A Jilt perhaps had other Game to Play,
For fickle Fortune, often sports with Kings,
Stops their Carreer, and clips their Eagle Wings,
Knowing her Cheats, you play’d upon the Square,
And subtile as she is, ye did betray her,                                                                  30
O glorious Philip, thy great Name shall fly,
As far as there is Seas or Earth or Sky.
     Dayly with pleasure, doth the Sun arise,
Dispells the Night, and brightens up the Skies,
To show the drouzie World, his honest Face,                                                            35
And View thy vast Dominions in his Race,
For thee he doth spontaniously Toil,
To ripen into Gold thy sacred Soil,
Early and late thy ample Fortune spyes,
And when he doth roll down the Northren Skies,                                                      40
Leaves us poor Mortalls in our Dark abodes
To tell thy Riches to our Antipods.[5]
But you renounce these Fields of golden Ore,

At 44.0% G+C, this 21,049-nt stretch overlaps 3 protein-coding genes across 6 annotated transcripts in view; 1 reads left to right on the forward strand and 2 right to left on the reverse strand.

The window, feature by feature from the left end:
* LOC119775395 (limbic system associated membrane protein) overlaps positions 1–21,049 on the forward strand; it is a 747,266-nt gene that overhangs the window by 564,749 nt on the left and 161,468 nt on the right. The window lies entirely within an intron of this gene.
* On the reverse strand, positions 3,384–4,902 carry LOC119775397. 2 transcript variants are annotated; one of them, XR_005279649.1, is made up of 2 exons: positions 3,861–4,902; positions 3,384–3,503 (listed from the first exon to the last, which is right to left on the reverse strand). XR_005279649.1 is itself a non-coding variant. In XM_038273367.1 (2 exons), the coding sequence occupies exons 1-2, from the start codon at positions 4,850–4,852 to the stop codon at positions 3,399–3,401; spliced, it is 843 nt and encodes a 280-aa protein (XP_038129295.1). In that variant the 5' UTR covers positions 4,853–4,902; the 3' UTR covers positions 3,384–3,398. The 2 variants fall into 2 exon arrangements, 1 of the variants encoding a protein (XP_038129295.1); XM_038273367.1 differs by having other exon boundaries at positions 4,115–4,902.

In solitude the Donator to adore,
So Charles the fifth,[6] tyr’d with the Worlds affairs                                                 45
Retir’d and spent his Hoary Age in Prayers,
Thou art the Subject of our sacred Song,
Phillip d’Espagne, le Grand et le bon,[7]   
Tho’ some conclude you a politick Prince,
(Honis foit qui mal y pense)[8]                                                                             50
Gone to a Desart from a deep Intrigue,
To form a Plot and Crush the Gallick League.[9]     FINIS

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1 From Isaiah 6:6. When Isaiah sees God, he is wracked with guilt for his sins - especially sinful speech. An angel touches an altar coal to Isaiah's lips, and his guilt is removed.
2 Charles I, executed in 1649. This regicide was regarded as martyrdom, and Jacobites often compared the fate of Charles to that of his deposed son, James VII and II.
3 Oliver Cromwell - Lord Protector during much of the Interregnum.
4 Mir Wais Hotak (1673-1715) - born in Kandahar to a prominent family, Hotak united the Sunni Afghans against Shia Persian rule, driving out the Safavids and founding the Hotaki Empire, which lasted until 1738 (Covarrubius 2017, 205). Contemporary English-language sources on this figure are somewhat vague, although he is generally regarded as a villain.